Colorado Looks To Streamline Solar Power Installations

The red tape that Colorado residents have to go through to get solar power for their homes could all but disappear now thanks to The Solar Friendly Communities Initiative recently launched in the state. The program works with cities and counties to make it cheaper for citizens and faster for solar installers implement solar power plans.

Right now, requirements within Colorado cities, counties and utilities vary when it comes to solar power permits. In some places, it can take 20 days to get a permit for a standard residential solar system while in others, it takes only a day. In addition to waiting times, local permitting and inspection processes can be costly, adding about $2,500 to the cost of each residential system.

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“This program will make it easier for Colorado residents and businesses to go solar by helping local governments learn from one another and to provide public recognition for communities that grow more solar friendly,’’ Neal Lurie, executive director of Colorado Solar Energy Industries Association said in a statement.  “It will speed the spread of a locally powered, job-creating clean energy source with no fuel costs.’’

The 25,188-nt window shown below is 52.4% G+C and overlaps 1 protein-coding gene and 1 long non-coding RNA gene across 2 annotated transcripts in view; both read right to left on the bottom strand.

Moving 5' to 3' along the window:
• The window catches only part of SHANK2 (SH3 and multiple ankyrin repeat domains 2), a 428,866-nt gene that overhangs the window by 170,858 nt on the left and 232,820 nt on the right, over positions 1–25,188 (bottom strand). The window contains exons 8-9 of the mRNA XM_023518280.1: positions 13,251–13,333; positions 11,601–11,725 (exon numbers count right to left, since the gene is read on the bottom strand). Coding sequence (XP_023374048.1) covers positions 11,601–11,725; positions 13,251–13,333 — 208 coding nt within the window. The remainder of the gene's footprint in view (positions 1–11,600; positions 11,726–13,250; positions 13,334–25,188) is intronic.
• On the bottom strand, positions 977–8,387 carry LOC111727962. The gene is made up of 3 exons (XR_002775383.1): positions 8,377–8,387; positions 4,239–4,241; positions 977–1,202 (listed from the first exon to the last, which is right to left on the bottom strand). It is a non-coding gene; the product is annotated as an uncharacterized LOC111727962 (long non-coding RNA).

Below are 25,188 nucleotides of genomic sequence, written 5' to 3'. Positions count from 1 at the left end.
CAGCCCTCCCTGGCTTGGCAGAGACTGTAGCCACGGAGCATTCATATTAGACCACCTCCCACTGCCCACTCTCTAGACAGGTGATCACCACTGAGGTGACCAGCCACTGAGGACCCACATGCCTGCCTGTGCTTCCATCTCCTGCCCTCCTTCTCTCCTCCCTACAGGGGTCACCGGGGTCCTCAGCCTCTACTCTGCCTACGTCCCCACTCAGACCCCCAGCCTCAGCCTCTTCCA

The program is part of a federal government initiative called SunShot, from the U.S. Department of Energy, which aims to reduce the cost of solar energy by 2020. The Colorado project will work to establish best practices for permitting, interconnection, zoning, financing and other related areas based on proven experience and quantifiable data. Then the team will help communities through training, online tools, individual support and analysis of progress.

According to new studies, solar energy is the most popular of the clean energy technologies. A total of 77 percent of a Pike Research survey said that solar has widespread appeal for the mass market, garnering favorable impressions across a wide population mix.

Kristy Hessman is a writer and native Oregonian who currently resides in California. Before starting her own company, she worked as a reporter covering business and politics for daily newspapers and The Associated Press.